Ehud Barak's Company Among Bidders for Israeli Cannabis Company Tikun Olam
Tikun Olam founder Tzahi Cohen has decided to sell the company’s Israeli business in August after an Israeli court ruled that he must reduce his stake to under 5% before the company’s growing license could be reinstated
Tikun Olam founder Tzahi Cohen, who owns a 90% stake in the company, has decided to sell the company’s Israeli business in August after 11 years. One of Israel’s oldest medical cannabis producers, Tikun Olam controlled around half of the Israeli market until earlier this year, when it notified patients of a supply shortage caused by delays to its planned farm relocation. The relocation was mandated by a legal reform that imposed stricter regulation across the entire Israeli medical cannabis chain.
The Ministry of Health did not reinstate Tikun Olam’s growing license following the move, citing a recommendation by Israel Police that stated it had compelling information about Cohen that made a case against his participation in the medical cannabis business. The company took the matter to court, but in early August, the Jerusalem district court ruled that Cohen must reduce his stake in the company to under 5% before the license could be reinstated.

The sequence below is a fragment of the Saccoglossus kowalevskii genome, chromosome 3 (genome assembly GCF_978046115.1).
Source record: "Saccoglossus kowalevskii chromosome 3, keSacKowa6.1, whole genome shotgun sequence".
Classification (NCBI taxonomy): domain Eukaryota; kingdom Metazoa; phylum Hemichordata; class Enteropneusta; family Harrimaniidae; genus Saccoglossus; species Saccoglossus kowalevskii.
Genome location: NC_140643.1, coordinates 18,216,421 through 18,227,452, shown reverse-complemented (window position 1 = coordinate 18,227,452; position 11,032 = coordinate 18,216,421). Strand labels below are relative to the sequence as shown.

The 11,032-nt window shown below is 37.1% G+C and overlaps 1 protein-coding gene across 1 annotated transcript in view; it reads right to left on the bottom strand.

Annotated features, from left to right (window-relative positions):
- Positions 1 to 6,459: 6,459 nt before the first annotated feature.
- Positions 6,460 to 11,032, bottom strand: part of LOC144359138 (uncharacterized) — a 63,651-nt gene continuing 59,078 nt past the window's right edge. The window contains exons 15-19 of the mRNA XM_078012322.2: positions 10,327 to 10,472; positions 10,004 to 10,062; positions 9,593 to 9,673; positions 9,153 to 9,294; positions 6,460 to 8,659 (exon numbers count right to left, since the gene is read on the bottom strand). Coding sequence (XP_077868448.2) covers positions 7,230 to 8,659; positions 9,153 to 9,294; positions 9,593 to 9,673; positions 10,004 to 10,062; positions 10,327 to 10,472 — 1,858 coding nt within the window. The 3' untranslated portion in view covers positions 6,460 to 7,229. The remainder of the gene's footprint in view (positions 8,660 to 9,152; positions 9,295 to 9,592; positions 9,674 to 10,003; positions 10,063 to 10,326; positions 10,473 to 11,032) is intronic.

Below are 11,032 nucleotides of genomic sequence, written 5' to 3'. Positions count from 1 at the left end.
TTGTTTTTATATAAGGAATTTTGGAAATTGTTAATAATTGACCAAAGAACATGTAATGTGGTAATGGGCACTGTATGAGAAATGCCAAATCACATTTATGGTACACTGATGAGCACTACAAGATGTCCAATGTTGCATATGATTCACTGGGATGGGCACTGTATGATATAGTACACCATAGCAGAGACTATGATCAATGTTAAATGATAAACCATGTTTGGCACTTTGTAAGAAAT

The company initially had more interested parties, but the high price tag placed by Cohen—$100 million—put off some. The current offers range between NIS 90 million ($25.5 million) and NIS 150 million ($42.5 million), the people said.
Tikun Olam’s Israeli assets include a three-dunam (3,000 square meters) farm on land spanning 30 dunams (30,000 square meters), a manufacturing facility currently under construction, one nurse-led clinic, and the company’s headquarters in Tel Aviv. The company’s assets also include a customer list of 8,000 people who buy its CBD oil, plus a list of 8,000 past customers who bought buds from the company until February and could potentially return to the company if supply resumes.
The people familiar with the matter told said the buyers are not interested in the farm, of which soon there will be many more, but in the brand name and in the company’s cannabis strains, which are some of the best in the market.
Tikun Olam’s business outside of Israel is not for sale. It includes its growing, manufacturing, and distribution operations in the U.S., Canada, Australia, and Greece, and also partnership agreements with non-Israeli entities.
Tikun Olam has yet to reply to Calcalist’s request to comment.